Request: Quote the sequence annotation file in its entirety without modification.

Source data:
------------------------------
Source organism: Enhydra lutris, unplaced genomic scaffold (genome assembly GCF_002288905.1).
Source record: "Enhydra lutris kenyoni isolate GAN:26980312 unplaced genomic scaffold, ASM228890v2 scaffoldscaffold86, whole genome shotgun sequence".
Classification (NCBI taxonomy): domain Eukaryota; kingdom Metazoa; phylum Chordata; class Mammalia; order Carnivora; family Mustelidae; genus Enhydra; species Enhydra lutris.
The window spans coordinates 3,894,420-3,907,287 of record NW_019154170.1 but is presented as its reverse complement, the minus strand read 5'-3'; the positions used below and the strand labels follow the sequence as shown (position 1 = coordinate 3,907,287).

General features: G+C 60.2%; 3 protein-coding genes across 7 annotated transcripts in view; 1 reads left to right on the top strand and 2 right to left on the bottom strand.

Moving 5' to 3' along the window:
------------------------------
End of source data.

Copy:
Source organism: Enhydra lutris, unplaced genomic scaffold (genome assembly GCF_002288905.1).
Source record: "Enhydra lutris kenyoni isolate GAN:26980312 unplaced genomic scaffold, ASM228890v2 scaffoldscaffold86, whole genome shotgun sequence".
Classification (NCBI taxonomy): domain Eukaryota; kingdom Metazoa; phylum Chordata; class Mammalia; order Carnivora; family Mustelidae; genus Enhydra; species Enhydra lutris.
The window spans coordinates 3,894,420-3,907,287 of record NW_019154170.1 but is presented as its reverse complement, the minus strand read 5'-3'; the positions used below and the strand labels follow the sequence as shown (position 1 = coordinate 3,907,287).

General features: G+C 60.2%; 3 protein-coding genes across 7 annotated transcripts in view; 1 reads left to right on the top strand and 2 right to left on the bottom strand.

Moving 5' to 3' along the window: